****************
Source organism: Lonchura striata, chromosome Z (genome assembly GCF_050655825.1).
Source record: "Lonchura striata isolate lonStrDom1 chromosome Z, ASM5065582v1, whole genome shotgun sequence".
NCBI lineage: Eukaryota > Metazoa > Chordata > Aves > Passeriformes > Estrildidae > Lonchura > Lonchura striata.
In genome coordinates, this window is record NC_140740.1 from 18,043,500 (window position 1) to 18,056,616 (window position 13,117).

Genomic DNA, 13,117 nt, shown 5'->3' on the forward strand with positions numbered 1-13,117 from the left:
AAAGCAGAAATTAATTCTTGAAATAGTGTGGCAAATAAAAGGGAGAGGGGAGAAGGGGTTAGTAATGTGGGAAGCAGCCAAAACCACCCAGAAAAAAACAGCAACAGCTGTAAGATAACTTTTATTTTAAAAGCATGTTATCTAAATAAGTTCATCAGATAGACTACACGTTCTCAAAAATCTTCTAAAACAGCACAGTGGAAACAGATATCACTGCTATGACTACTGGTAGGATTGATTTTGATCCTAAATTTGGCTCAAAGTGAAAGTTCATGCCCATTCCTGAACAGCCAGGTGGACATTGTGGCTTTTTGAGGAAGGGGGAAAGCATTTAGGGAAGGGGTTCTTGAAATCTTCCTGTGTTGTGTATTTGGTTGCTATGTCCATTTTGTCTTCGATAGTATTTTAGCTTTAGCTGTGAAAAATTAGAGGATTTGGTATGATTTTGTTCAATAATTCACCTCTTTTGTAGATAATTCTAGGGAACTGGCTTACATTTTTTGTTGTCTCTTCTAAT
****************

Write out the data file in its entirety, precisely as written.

Source organism: Lonchura striata, chromosome Z (genome assembly GCF_050655825.1).
Source record: "Lonchura striata isolate lonStrDom1 chromosome Z, ASM5065582v1, whole genome shotgun sequence".
NCBI lineage: Eukaryota > Metazoa > Chordata > Aves > Passeriformes > Estrildidae > Lonchura > Lonchura striata.
In genome coordinates, this window is record NC_140740.1 from 18,043,500 (window position 1) to 18,056,616 (window position 13,117).

Genomic DNA, 13,117 nt, shown 5'->3' on the forward strand with positions numbered 1-13,117 from the left:
AAAGCAGAAATTAATTCTTGAAATAGTGTGGCAAATAAAAGGGAGAGGGGAGAAGGGGTTAGTAATGTGGGAAGCAGCCAAAACCACCCAGAAAAAAACAGCAACAGCTGTAAGATAACTTTTATTTTAAAAGCATGTTATCTAAATAAGTTCATCAGATAGACTACACGTTCTCAAAAATCTTCTAAAACAGCACAGTGGAAACAGATATCACTGCTATGACTACTGGTAGGATTGATTTTGATCCTAAATTTGGCTCAAAGTGAAAGTTCATGCCCATTCCTGAACAGCCAGGTGGACATTGTGGCTTTTTGAGGAAGGGGGAAAGCATTTAGGGAAGGGGTTCTTGAAATCTTCCTGTGTTGTGTATTTGGTTGCTATGTCCATTTTGTCTTCGATAGTATTTTAGCTTTAGCTGTGAAAAATTAGAGGATTTGGTATGATTTTGTTCAATAATTCACCTCTTTTGTAGATAATTCTAGGGAACTGGCTTACATTTTTTGTTGTCTCTTCTAAT